Earlier this spring, in a 3-1 vote, the Board issued a notice and solicited briefs on whether to reconsider Johnnie’s Poultry doctrine (doctrine), which was established in the 1964 Board decision, Johnnie’s Poultry Co. The doctrine balances the legitimate need of the employer to question employees as part of its investigation of facts and preparation of its defense for the litigation of unfair labor charges in administrative hearings against the employees’ right to engage in protected activity or otherwise exercise their statutory rights under section 7 of the National Labor Relations Act (Act). To minimize the risk of coercive behavior levied against employees during the interviews, the doctrine establishes safeguards that limit the scope and manner of employers’ interviews with employees. Chair McFerran, the sole Democrat on the Board, opposes reconsideration of the doctrine and dissented from the notice.
The Board’s decision to reconsider the doctrine arose during its decision in Sunbelt Rentals, Inc. and International Union of Operating Engineers, in which a bi-partisan Board upheld the administrative law judge’s decision that the employer committed several violations of the Act. Severed from its decision and retained for further consideration, however, was the issue of whether the employer violated the Act when it coercively interrogated two employees in connection with their testimony at the unfair labor practice hearing. Under the doctrine, employers are required to provide the following assurances and information to its employees:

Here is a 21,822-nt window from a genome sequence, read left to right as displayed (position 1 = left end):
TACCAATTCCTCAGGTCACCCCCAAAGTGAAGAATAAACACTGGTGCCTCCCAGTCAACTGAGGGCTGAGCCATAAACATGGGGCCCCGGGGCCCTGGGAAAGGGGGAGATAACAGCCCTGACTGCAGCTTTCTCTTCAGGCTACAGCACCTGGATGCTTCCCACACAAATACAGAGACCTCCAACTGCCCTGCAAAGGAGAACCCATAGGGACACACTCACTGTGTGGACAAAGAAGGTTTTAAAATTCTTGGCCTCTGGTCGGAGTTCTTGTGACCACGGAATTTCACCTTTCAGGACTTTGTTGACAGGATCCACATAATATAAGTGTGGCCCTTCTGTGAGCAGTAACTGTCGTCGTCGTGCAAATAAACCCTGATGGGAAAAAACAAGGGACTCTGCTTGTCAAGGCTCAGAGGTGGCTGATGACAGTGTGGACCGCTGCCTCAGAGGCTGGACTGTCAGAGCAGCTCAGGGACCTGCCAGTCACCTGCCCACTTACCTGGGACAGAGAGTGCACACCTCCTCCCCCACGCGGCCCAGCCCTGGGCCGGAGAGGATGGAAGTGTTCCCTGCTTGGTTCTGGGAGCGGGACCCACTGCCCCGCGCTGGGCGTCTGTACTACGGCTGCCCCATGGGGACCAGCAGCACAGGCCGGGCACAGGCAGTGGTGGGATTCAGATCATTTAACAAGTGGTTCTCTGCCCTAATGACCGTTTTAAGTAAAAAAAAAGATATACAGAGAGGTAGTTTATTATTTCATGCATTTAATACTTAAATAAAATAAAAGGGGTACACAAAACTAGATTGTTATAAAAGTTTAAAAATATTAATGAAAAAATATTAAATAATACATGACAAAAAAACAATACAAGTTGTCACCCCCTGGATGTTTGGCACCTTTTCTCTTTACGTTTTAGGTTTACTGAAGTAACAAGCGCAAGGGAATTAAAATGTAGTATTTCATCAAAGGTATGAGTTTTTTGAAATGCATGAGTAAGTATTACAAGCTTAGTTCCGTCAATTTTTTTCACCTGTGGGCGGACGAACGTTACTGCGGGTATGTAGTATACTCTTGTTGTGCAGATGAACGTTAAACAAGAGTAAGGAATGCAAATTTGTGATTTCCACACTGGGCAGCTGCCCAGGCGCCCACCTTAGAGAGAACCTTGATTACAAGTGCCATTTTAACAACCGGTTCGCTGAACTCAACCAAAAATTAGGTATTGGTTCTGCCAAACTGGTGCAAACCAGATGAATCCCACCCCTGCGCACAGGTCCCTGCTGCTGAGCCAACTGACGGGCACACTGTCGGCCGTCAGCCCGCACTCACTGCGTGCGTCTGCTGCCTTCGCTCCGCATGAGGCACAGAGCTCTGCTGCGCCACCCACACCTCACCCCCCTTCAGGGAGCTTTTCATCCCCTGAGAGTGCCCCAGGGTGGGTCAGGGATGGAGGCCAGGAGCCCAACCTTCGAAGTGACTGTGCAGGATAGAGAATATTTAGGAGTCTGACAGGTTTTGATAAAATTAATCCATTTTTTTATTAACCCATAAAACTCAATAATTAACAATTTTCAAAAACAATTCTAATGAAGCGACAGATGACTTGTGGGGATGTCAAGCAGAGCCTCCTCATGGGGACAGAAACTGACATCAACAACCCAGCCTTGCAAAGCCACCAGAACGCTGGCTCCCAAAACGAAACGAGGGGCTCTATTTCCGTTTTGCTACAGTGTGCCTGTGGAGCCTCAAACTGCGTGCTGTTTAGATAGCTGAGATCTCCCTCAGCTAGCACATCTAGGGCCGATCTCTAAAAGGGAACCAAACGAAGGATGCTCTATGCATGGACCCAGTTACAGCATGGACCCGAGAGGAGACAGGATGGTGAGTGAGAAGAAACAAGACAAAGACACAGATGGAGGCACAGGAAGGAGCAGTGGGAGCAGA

- Prior to the interview, the employer must communicate the purpose of the interviews, assure the employee that no reprisal will occur as a result of their participation or their substantive responses to questions, and inform the employee that the participation is voluntary so that the employee can decline to participate in the interview;
- Conduct the interview without hostility toward the union and not be “coercive in nature;” and
- Conduct the interviews in a manner that does not exceed the necessities of the legitimate purpose by prying into other union matters, by eliciting information concerning an employee’s subjective state of mind, or by otherwise interfering with the statutory rights of employees.
A failure to comply with any one of the doctrine’s requirements violates the Act.
In the event it overrules the doctrine, the Board also seeks public input relating to the nature of the factors that should be applied to protect employee rights during employer interrogations; whether the Board should adopt a “totality of the circumstances standard”; and what, if any, of the safeguards from Johnnie’s Poultry should be retained to determine whether the employer’s interrogation violates the Act.
In her dissent, Chair McFerran argued that the current safeguards are necessary to protect vulnerable employees from coercive behavior, the “voluntary nature of an employee’s cooperation,” and employees’ ability to freely exercise their statutory rights. Chair McFerran however, did not rule out a possible “refinement” of the current doctrine and pledged to consider all responses “with an open mind.” The deadline for filing briefs under the notice was April 5. Any significant change to the doctrine by the current Board, however, is likely to be short-lived. Upon Senate confirmation of Board nominee, Gwynne Wilcox, and the opportunity to appoint a second Board member upon the expiration of Bill Emanual’s term on August 27, 2021, the Democrats will regain a majority on the Board and be in a position to revert the doctrine back to its original form.
If you have questions about the Johnnie’s Poultry doctrine, organizing activity at your workplace or unfair labor practice charges, contact Terry Potter, Kat Pearlstone or your Husch Blackwell attorney.
Tracey Oakes O’Brien, Legal Content and Knowledge Manager, is a co-author of this content.